Time constraints and positional cues in the developing cerebellum regulate Purkinje cell placement in the cortical architecture

Barbara Carletti, Ian Martin Williams, Ketty Leto, Kazunori Nakajima, Lorenzo Magrassi, Ferdinando Rossi

Research output: Contribution to journalArticle

37 Citations (Scopus)

Abstract

To elucidate the mechanisms that regulate neuronal placement and integration in the cerebellar circuitry, we assessed the fate of Purkinje cells transplanted to embryonic, juvenile and adult hosts, asking how architectural changes of the developing cortex influence their anatomical incorporation. Donor Purkinje cells navigate through the host parenchyma either along their natural migratory pathway or following unusual routes. In the latter case, donor neurons fail to orientate correctly and to establish the cortico-nuclear projection. Purkinje cells that follow the physiological route achieve the typical orientation and connectivity, but end displaced in the molecular layer if their arrival in the recipient cortex is delayed. Navigation routes and final settling of donor neurons vary with host age, depending on the ontogenetic construction of cortical layering, and particularly on the maturation of granule cells. The migratory behavior and homing of transplanted Purkinje cells is modified after external granular layer ablation, or neutralization of reelin signaling produced by granule cells. Therefore, although the cerebellar milieu remains receptive for Purkinje cells even after the end of development, correct placement of donor neurons depends on the timing of their migration, related to cerebellar developmental dynamics and granule cell layering.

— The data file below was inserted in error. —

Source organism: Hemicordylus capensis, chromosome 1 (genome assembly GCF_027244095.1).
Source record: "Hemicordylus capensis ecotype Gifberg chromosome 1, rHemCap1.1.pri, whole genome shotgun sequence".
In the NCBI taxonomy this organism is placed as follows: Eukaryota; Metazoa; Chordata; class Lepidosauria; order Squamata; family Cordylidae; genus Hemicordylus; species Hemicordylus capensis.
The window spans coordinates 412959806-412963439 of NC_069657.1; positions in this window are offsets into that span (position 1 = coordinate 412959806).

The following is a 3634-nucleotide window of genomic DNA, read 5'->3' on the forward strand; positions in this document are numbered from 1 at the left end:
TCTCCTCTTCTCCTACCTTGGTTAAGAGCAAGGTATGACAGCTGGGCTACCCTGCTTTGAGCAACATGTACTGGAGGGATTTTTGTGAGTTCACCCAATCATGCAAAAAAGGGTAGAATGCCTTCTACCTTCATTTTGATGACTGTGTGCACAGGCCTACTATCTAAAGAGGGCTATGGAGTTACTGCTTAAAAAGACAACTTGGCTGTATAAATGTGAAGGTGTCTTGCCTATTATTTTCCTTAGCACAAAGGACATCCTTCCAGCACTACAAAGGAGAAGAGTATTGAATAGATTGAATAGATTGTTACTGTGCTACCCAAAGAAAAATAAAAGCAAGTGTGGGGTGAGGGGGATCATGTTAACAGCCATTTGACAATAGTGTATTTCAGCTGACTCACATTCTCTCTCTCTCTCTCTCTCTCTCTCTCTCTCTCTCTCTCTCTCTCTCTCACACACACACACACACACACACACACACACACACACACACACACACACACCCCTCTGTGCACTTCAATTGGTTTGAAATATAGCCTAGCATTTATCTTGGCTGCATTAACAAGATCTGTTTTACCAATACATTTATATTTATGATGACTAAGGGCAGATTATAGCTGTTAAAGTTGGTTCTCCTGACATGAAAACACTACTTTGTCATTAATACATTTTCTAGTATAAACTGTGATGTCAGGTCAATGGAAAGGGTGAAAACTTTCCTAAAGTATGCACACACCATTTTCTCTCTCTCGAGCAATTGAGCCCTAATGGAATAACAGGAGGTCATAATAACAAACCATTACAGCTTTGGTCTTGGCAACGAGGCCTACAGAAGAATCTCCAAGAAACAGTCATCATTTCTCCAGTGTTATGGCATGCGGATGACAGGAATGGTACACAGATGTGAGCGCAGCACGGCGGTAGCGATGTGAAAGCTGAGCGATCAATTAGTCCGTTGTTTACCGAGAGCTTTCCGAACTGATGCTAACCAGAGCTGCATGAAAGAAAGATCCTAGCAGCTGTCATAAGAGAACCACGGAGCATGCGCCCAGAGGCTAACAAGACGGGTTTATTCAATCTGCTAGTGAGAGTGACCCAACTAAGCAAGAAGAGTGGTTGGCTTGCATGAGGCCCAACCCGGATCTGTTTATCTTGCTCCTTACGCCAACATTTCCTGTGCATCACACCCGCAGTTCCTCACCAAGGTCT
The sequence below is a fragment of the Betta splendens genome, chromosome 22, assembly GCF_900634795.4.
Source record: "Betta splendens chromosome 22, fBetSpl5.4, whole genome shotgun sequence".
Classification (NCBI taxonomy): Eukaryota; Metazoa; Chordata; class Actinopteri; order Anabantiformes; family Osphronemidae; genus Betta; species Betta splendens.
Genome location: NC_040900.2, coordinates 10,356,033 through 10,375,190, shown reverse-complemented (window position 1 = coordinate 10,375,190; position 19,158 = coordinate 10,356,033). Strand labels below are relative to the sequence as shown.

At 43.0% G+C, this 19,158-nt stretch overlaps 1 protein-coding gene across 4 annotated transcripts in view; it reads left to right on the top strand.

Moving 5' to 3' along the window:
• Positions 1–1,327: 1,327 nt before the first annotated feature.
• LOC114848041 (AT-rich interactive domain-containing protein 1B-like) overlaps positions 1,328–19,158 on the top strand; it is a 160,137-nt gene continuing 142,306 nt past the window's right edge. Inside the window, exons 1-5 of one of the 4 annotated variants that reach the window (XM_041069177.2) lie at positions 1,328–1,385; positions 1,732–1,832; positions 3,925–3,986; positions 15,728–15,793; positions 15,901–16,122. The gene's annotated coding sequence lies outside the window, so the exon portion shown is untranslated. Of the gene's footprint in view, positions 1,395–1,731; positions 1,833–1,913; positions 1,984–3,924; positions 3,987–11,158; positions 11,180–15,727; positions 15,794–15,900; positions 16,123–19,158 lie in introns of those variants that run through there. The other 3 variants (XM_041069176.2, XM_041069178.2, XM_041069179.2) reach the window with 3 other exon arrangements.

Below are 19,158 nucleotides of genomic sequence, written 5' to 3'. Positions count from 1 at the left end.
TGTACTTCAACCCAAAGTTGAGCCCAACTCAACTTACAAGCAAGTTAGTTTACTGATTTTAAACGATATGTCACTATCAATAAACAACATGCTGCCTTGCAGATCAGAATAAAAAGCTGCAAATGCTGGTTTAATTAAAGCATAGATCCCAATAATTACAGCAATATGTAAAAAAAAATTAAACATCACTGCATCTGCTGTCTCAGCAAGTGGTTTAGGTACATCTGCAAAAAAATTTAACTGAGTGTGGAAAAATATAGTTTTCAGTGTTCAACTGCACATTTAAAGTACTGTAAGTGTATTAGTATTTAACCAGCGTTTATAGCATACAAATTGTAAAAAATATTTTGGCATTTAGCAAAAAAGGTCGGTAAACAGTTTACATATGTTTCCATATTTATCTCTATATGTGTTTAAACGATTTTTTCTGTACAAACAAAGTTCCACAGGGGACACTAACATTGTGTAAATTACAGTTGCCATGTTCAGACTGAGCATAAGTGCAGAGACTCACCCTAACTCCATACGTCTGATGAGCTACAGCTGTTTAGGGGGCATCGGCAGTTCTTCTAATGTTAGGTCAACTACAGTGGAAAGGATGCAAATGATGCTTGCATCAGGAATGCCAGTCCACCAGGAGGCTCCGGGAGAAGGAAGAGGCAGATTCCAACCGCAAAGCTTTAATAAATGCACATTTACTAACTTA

Original languageEnglish
Pages (from-to)147-160
Number of pages14
JournalDevelopmental Biology
Volume317
Issue number1
DOIs
Publication statusPublished - 2008 May 1

Keywords

  • Cell replacement
  • Granule cell
  • Neural progenitors
  • Neural transplantation
  • Neuronal differentiation
  • Neuronal migration
  • Purkinje cell
  • Reelin

ASJC Scopus subject areas

  • Molecular Biology
  • Developmental Biology
  • Cell Biology

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